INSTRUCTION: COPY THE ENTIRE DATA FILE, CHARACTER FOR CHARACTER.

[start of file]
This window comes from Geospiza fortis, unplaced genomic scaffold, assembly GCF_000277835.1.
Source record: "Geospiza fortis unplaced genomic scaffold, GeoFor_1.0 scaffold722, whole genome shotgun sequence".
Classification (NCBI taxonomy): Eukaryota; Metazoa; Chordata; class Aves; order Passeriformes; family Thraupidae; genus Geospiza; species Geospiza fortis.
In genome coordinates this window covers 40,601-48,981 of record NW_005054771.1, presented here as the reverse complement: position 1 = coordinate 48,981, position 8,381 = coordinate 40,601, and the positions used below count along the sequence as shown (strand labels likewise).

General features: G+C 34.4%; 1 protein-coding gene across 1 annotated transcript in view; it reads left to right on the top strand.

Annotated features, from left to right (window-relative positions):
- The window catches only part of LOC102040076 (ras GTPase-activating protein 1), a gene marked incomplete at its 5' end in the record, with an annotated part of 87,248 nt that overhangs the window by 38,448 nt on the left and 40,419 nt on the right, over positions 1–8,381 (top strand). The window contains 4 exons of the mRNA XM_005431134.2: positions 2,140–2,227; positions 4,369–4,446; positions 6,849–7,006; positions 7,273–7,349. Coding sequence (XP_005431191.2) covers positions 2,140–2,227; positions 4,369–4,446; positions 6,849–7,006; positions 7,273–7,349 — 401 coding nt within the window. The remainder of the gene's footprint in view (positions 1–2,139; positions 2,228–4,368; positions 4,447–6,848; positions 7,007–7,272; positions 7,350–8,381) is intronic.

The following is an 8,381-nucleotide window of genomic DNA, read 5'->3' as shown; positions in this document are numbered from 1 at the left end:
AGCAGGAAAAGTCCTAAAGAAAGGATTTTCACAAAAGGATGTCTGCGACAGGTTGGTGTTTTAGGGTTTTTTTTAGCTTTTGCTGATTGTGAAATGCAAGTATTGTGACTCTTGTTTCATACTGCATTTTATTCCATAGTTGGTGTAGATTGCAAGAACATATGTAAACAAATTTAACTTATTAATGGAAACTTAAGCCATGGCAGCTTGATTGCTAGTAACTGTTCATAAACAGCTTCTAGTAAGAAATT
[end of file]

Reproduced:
This window comes from Geospiza fortis, unplaced genomic scaffold, assembly GCF_000277835.1.
Source record: "Geospiza fortis unplaced genomic scaffold, GeoFor_1.0 scaffold722, whole genome shotgun sequence".
Classification (NCBI taxonomy): Eukaryota; Metazoa; Chordata; class Aves; order Passeriformes; family Thraupidae; genus Geospiza; species Geospiza fortis.
In genome coordinates this window covers 40,601-48,981 of record NW_005054771.1, presented here as the reverse complement: position 1 = coordinate 48,981, position 8,381 = coordinate 40,601, and the positions used below count along the sequence as shown (strand labels likewise).

General features: G+C 34.4%; 1 protein-coding gene across 1 annotated transcript in view; it reads left to right on the top strand.

Annotated features, from left to right (window-relative positions):
- The window catches only part of LOC102040076 (ras GTPase-activating protein 1), a gene marked incomplete at its 5' end in the record, with an annotated part of 87,248 nt that overhangs the window by 38,448 nt on the left and 40,419 nt on the right, over positions 1–8,381 (top strand). The window contains 4 exons of the mRNA XM_005431134.2: positions 2,140–2,227; positions 4,369–4,446; positions 6,849–7,006; positions 7,273–7,349. Coding sequence (XP_005431191.2) covers positions 2,140–2,227; positions 4,369–4,446; positions 6,849–7,006; positions 7,273–7,349 — 401 coding nt within the window. The remainder of the gene's footprint in view (positions 1–2,139; positions 2,228–4,368; positions 4,447–6,848; positions 7,007–7,272; positions 7,350–8,381) is intronic.

The following is an 8,381-nucleotide window of genomic DNA, read 5'->3' as shown; positions in this document are numbered from 1 at the left end:
AGCAGGAAAAGTCCTAAAGAAAGGATTTTCACAAAAGGATGTCTGCGACAGGTTGGTGTTTTAGGGTTTTTTTTAGCTTTTGCTGATTGTGAAATGCAAGTATTGTGACTCTTGTTTCATACTGCATTTTATTCCATAGTTGGTGTAGATTGCAAGAACATATGTAAACAAATTTAACTTATTAATGGAAACTTAAGCCATGGCAGCTTGATTGCTAGTAACTGTTCATAAACAGCTTCTAGTAAGAAATT